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Can I run a select statement and get the row number if the items are sorted?

I have a table like this:

mysql> describe orders;
| Field       | Type                | Null | Key | Default | Extra          |
| orderID     | bigint(20) unsigned | NO   | PRI | NULL    | auto_increment |
| itemID      | bigint(20) unsigned | NO   |     | NULL    |                |

I can then run this query to get the number of orders by ID:

SELECT itemID, COUNT(*) as ordercount
FROM orders
GROUP BY itemID ORDER BY ordercount DESC;

This gives me a count of each itemID in the table like this:

| itemID | ordercount |
|    388 |          3 |
|    234 |          2 |
|   3432 |          1 |
|    693 |          1 |
|   3459 |          1 |

I want to get the row number as well, so I could tell that itemID=388 is the first row, 234 is second, etc (essentially the ranking of the orders, not just a raw count). I know I can do this in Java when I get the result set back, but I was wondering if there was a way to handle it purely in SQL.


Setting the rank adds it to the result set, but not properly ordered:

mysql> SET @rank=0;
Query OK, 0 rows affected (0.00 sec)

mysql> SELECT @rank:=@rank+1 AS rank, itemID, COUNT(*) as ordercount
    -> FROM orders
    -> GROUP BY itemID ORDER BY rank DESC;
| rank | itemID | ordercount |
|    5 |   3459 |          1 |
|    4 |    234 |          2 |
|    3 |    693 |          1 |
|    2 |   3432 |          1 |
|    1 |    388 |          3 |
5 rows in set (0.00 sec)
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For future reference: If you want to order from rank 1 to rank 5, use ORDER BY rank ASC (ordering by rank in ASCending order). I guess that is what you mean by but not properly ordered – GroundZero Jan 9 at 12:57

4 Answers 4

up vote 85 down vote accepted

Take a look at this.

Change your query to:

SET @rank=0;
SELECT @rank:=@rank+1 AS rank, itemID, COUNT(*) as ordercount
  FROM orders
  ORDER BY ordercount DESC;
share|improve this answer
That adds the rank to the result set, but doesn't put them in the proper order - updated question with results – George Mar 26 '10 at 0:22
Try keeping the ORDER BY ordercount DESC, and then wrap the whole query in another SELECT which gets everything from the first one, but orders by the rank column (0 in this case). – Mike Cialowicz Mar 26 '10 at 0:27
Can you show an example of this? How would I wrap the selects? – George Mar 27 '10 at 18:21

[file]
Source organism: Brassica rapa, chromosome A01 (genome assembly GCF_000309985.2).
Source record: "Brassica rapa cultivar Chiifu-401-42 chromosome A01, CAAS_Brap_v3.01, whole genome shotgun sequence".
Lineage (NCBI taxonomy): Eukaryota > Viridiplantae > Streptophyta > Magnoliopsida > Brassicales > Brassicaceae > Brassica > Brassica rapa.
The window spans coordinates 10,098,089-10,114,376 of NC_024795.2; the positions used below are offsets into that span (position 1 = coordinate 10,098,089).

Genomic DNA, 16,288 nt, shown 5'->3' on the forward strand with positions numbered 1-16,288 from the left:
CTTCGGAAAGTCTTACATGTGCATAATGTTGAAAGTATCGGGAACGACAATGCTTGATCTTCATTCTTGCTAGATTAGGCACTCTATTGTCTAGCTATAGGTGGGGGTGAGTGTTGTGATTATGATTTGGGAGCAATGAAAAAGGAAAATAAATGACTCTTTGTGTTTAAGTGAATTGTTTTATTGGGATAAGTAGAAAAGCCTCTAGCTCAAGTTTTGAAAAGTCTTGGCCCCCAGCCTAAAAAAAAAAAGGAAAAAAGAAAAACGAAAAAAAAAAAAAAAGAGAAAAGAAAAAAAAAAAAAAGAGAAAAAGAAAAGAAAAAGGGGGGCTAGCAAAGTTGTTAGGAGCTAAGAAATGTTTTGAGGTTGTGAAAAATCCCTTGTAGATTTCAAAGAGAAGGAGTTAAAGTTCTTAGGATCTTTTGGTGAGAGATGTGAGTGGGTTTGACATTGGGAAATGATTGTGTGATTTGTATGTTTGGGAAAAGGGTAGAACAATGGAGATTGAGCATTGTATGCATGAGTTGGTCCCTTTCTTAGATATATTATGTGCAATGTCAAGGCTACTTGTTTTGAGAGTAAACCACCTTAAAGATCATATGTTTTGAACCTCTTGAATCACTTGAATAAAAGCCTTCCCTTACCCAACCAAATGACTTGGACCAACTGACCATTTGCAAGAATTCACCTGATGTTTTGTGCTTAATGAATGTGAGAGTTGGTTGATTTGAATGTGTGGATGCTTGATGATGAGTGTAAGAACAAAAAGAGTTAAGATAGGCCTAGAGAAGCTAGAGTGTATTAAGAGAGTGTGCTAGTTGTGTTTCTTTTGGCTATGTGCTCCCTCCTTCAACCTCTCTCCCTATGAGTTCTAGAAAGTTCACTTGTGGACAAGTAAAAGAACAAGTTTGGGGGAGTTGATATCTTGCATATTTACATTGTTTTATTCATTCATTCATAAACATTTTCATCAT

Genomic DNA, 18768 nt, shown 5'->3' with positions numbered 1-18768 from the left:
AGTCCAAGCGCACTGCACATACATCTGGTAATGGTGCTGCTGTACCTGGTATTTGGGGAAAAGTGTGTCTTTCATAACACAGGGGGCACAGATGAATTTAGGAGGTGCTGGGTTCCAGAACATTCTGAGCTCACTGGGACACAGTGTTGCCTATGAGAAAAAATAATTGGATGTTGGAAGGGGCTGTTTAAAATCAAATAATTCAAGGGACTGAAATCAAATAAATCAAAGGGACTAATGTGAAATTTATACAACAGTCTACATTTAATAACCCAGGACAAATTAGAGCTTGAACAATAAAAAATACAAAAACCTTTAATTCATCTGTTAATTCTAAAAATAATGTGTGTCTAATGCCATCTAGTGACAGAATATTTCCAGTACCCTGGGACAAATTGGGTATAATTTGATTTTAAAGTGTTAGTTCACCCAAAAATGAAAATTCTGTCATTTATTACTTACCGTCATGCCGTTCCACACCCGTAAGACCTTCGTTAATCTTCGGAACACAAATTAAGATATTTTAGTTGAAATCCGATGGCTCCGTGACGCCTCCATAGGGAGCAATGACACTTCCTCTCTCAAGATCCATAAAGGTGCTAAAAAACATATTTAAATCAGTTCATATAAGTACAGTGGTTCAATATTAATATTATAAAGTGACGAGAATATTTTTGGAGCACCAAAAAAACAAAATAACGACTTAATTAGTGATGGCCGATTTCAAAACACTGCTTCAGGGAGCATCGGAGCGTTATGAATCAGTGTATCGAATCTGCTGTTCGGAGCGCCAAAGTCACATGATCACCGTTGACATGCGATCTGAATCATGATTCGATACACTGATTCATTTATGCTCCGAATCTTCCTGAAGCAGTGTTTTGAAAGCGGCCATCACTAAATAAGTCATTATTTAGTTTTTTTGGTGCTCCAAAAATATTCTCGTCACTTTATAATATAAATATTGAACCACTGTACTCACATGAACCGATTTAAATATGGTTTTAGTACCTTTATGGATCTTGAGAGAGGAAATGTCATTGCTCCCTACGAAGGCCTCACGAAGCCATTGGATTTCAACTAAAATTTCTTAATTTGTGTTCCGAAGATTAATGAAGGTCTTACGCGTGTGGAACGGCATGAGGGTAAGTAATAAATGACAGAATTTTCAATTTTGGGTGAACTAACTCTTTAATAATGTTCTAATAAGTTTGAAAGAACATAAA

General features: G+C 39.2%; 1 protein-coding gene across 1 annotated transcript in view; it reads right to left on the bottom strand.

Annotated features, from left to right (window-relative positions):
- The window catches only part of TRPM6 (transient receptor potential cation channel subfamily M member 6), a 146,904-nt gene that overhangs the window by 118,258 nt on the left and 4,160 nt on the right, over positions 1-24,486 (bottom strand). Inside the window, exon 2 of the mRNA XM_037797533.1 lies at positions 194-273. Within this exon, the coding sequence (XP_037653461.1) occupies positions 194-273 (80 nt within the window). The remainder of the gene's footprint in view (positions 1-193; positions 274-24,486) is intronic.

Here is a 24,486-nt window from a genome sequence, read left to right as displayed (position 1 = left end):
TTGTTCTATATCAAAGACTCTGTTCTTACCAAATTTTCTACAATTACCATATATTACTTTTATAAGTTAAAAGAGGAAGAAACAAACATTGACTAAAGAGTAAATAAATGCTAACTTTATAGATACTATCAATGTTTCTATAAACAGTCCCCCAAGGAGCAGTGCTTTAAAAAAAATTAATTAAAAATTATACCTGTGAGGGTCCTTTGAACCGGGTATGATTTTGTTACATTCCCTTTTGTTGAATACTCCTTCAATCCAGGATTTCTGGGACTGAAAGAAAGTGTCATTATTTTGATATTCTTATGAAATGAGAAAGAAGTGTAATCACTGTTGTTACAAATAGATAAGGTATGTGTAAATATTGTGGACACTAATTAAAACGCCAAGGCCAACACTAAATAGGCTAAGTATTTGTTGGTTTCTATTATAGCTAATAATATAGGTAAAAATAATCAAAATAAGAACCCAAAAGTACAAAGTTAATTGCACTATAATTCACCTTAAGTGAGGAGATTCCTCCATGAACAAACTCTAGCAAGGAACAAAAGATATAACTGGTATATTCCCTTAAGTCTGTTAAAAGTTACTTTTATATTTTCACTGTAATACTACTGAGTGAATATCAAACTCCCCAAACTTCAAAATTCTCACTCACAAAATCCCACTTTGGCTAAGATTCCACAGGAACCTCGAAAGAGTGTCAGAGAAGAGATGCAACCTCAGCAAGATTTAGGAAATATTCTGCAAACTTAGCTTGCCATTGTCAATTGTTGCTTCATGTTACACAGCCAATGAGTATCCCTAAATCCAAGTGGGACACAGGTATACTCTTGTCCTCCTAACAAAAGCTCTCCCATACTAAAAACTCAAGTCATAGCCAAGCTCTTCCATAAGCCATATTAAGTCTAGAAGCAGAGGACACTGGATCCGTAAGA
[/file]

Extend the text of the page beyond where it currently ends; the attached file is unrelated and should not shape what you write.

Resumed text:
Check out swamibebop's answer – thaddeusmt Mar 29 '11 at 1:22
Beautiful, thanks. Used this for an pop script to incr assumed relational ids. – Steven Francolla Dec 13 '11 at 23:16
SELECT @rn:=@rn+1 AS rank, itemID, ordercount
  SELECT itemID, COUNT(*) AS ordercount
  FROM orders
  ORDER BY ordercount DESC
) t1, (SELECT @rn:=0) t2;
share|improve this answer
Thank for clarifying, this solved the out-of-order problem I was having. – thaddeusmt Mar 29 '11 at 18:49
Thanks, this was really useful for me :) I'm surprised there isn't a more straightforward way of getting row 'indexes' from a result set ... but anyway thanks this was handy. – rat Jan 5 '12 at 17:22
You can add a fourth row with an incremental totalcount by changing the first select statement in SELECT \@rn:=\@rn+1 AS rank, itemID, ordercount, \@tot:=\@tot+ordercount as totalcount. To define the initial value of \@tot this should be added after the t2: (SELECT \@tot:=0) t3. Delete the \ before every \@, which I had to use to circumvent mini-Markdown formatting. – Jan Ehrhardt Apr 26 '14 at 0:22
Can anyone explain the relevance of t1 and t2? – Jared Apr 30 '14 at 3:11
@Jared, MySQL syntax just needs something to be there. It can be anything, even x and y. – Pacerier Apr 24 at 11:10

You can use a mysql variables to do it. Something like this should work (though, it is two queries).


SELECT itemID, COUNT(*) as ordercount, (@x:=@x+1) as rownumber FROM orders GROUP BY itemID ORDER BY ordercount DESC; 
share|improve this answer
Careful, this wouldn't work because order by happens after the variable @x has been evaluated. Try experimenting by ordering using the other columns. Also experiment with both desc and asc. You'll see that many times they'll fail and the only times when it works, it's by pure luck due to the order of your original "select" having the same order as the order of order by. See my solution and/or Swamibebop's solution. – Pacerier Apr 24 at 11:43

Swamibebop's solution works, but by taking advantage of table.* syntax, we can avoid repeating the column names of the inner select and get a simpler/shorter result:

select @r := @r+1 , z.* from(

    /* your original select statement goes in here */

)z, (select @r:=0)y;

So that will give you:

select @r := @r+1 , z.* from(

    select itemID, count(*) as ordercount
    from orders
    group by itemID
    order by ordercount desc

)z, (select @r:=0)y;
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